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Schools in Meriden, Wallingford, Southington and Cheshire close for two weeks

Schools in Meriden, Wallingford, Southington and Cheshire close for two weeks



By Mary Ellen Godin and Devin Leith-Yessian

Record-Journal staff

Schools will be closed in Meriden, Wallingford, Southington and Cheshire for two weeks as a precaution due to the coronavirus, officials announced Thursday.

Meriden and Wallingford are closed effective Friday. Cheshire will dismiss students early on Friday. Southington schools will be closed starting Monday.

“This will allow us the opportunity to educate our students about the purpose of this break...distribute learning toolkits (K-3), and Chromebooks as needed (4-12),” Cheshire Superintendent of Schools Jeff Solan said in a letter to parents. “This will also allow our students the opportunity to collect any belongings they may need.”

Wallingford School Superintendent Sal Menzo said he understands the decision to close schools poses a burden for parents who must quickly find child care.

The closures include “all before school, after school, sporting events/practices, and extracurricular activities,” as well as adult education, Menzo wrote in a letter to parents Thursday afternoon. All schools and buses will be thoroughly cleaned prior to re-opening on March 30, he added.

The decision was made after a conference call with superintendents across the state, the state Department of Education and epidemiologists from the state Department of Public Health. Menzo said superintendents were advised to be cognizant of how many students congregate when schools are in session.

“Several superintendents asked questions about if it was prudent to have students in school,” Menzo said.

“Like most districts in Connecticut, we are following the unwavering recommendation of health officials to close schools for an extended period,” Solan said in his  letter to parents. “These are unprecedented times for our community that seem to be out of a science-fiction novel. Yet, the circumstances could not be more real. I strongly encourage you to heed the guidance of our health community.”

Earlier in the day, Meriden Board of Education President Robert Kosienski noted that districts across Connecticut have announced closures and that Meriden was looking to the state for guidance.

“Right now everything is very fluid and we’re going to be looking to the Department of Public Health and the governor’s office for guidance,” he said.

Thomas Edison Magnet Middle School in Meriden will be closed Friday, according to Area Cooperative Education Services, which manages the school.  ACES did not announce any extended closures.

"The closure includes all activities including athletics, extra-curricular activities, student clubs, etc,” Southington Superintendent of Schools Tim Connellan said in a letter to parents. “At this time, we anticipate that schools will reopen Monday March 30th unless additional information dictates another course of action. Obviously, there are many unknowns right now and we will continue to gather information and to update you on a regular basis."

Meriden students at all grade levels received instructional packets with printed assignments and directions on how to access online materials based on a student’s grade and the subject matter. All city middle and high school students have Chromebooks they take home on a regular basis.

“We are in the process of sharing information with families and posting the documents online,” said Barbara Haeffner, director of teaching and innovation for Meriden Public Schools before the closure was announced. “Today, students in our elementary schools were provided paper-based learning packets that included activities for students to work on while learning has been interrupted. These activities are grade-level appropriate and cover ELA, Math, and Science.”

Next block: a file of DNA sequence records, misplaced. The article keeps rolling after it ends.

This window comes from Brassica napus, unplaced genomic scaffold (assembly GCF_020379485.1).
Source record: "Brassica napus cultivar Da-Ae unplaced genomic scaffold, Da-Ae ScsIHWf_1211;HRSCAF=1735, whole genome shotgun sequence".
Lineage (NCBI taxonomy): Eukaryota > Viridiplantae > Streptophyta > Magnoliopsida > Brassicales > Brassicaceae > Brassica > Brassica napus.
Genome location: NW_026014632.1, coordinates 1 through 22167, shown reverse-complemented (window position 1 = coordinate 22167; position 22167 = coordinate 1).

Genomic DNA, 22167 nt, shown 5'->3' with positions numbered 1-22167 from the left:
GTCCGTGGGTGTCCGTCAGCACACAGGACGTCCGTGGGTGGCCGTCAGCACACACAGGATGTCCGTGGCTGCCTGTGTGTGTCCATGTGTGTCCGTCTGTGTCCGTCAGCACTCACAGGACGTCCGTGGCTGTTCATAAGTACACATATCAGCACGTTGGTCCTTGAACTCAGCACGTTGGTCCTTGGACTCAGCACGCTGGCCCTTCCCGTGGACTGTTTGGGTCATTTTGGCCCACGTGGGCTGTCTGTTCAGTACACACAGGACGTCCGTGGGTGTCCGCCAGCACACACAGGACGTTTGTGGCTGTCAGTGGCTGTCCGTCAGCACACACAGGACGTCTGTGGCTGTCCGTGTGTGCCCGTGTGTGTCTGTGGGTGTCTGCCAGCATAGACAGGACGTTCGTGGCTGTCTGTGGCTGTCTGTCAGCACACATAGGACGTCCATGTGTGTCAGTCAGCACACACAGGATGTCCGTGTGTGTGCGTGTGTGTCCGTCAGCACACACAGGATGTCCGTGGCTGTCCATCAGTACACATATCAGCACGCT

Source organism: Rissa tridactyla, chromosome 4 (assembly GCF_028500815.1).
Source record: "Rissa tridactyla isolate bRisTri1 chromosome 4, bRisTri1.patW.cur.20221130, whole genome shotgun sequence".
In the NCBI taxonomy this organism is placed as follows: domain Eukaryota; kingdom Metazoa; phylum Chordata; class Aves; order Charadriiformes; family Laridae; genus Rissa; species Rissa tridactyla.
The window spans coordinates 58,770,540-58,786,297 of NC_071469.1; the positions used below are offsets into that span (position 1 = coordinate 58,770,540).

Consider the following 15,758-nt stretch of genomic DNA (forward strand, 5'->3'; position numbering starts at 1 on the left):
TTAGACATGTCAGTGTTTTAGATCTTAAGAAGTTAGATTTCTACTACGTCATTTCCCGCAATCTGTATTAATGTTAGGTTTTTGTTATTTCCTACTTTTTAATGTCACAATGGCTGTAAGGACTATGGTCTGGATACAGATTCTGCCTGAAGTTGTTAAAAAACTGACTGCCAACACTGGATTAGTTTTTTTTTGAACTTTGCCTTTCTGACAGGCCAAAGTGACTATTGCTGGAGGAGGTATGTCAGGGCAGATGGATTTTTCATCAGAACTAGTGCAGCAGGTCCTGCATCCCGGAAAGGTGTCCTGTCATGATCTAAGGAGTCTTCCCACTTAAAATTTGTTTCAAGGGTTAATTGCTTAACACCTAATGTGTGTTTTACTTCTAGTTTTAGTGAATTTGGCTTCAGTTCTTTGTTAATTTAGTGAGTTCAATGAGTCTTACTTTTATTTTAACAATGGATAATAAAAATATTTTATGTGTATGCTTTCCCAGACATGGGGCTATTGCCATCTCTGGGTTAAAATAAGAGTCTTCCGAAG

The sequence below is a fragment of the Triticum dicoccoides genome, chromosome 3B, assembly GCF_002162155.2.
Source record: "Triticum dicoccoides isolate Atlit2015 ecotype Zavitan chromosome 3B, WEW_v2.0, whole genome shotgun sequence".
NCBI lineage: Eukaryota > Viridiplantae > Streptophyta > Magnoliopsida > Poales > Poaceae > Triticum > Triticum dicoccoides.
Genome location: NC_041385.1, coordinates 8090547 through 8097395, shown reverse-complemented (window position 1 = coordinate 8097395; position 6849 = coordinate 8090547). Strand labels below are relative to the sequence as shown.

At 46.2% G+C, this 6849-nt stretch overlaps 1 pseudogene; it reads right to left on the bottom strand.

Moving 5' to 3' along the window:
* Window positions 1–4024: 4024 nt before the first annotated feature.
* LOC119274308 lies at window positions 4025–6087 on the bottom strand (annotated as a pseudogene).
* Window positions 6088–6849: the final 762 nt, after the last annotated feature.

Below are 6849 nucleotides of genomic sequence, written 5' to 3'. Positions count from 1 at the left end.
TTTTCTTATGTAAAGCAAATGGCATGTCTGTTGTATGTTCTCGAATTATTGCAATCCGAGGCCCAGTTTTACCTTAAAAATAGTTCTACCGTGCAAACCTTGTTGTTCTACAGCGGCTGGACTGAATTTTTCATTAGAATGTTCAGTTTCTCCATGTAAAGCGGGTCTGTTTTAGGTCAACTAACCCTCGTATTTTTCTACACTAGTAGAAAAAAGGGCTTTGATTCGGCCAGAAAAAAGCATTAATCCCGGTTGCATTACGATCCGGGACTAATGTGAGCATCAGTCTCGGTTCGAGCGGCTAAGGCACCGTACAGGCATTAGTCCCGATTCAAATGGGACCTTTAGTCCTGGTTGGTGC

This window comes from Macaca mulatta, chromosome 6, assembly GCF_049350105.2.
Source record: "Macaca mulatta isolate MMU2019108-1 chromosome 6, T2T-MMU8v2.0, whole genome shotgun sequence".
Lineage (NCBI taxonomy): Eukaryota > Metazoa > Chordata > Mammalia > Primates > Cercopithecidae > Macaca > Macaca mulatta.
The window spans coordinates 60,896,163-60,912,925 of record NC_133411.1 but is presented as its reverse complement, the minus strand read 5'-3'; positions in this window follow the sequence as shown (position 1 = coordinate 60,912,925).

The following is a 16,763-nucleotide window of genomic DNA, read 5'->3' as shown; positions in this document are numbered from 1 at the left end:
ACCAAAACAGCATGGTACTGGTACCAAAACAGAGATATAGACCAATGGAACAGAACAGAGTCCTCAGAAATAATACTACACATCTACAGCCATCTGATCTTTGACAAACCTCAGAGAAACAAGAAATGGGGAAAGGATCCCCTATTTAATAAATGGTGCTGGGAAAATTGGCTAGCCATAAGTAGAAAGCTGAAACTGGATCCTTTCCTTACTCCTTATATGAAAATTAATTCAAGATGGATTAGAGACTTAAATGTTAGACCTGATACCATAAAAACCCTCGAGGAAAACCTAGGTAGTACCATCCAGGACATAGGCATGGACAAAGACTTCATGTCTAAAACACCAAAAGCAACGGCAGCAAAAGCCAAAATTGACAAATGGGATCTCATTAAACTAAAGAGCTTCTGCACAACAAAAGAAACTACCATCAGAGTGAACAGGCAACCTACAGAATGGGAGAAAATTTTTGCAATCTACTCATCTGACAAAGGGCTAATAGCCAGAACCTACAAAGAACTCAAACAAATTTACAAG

Maloney High School Principal Jennifer Straub sent a note home to parents letting them know a school closure decision could be imminent.

“In the event the Meriden Public Schools should close, students should continue education at home,” Straub wrote.

School districts in the southwestern part of the state have also closed schools, and some as close as Hamden announced school closures.

Wallingford opted to forgo paper packets due to the fluidity of the situation and to allow staff to focus on instruction, Menzo said.

“We set up a Google Doc with activities for students starting in Pre-K all the way up to (grade) 12,” he said, adding that the materials are already online.

Following recommendations from the state during the conference call, the supplemental materials are not required to be completed, however, Menzo said he will be sending emails to families encouraging them to stay on top of the curriculum.

“Being home for two weeks we’d like for students to participate,” he said.

Wallingford’s Board of Education has scheduled a special meeting for Monday at 6 p.m. to consider changes to the calendar to accommodate the cancellations, Menzo said. School administration will also be closely reviewing the number of days teachers are contractually obligated to work.

During Thursday afternoon’s conference call, districts were told that not canceling April vacation will not count against applications for a waiver to drop below the state-mandated 180 days of instructional days they’re required to provide students.

“There might be a benefit to having April vacation or part of April vacation,” Menzo said. “… It’s several weeks out, we don’t know what will be the climate in terms of the virus.”

Gov. Ned Lamont loosened that requirement in an order signed Thursday afternoon, the Associated Press reported, giving districts more flexibility to cancel classes. The order also barred gatherings of 250 or more people.

mgodin@record-journal.com 203-317-2255 Twitter: @Cconnbiz


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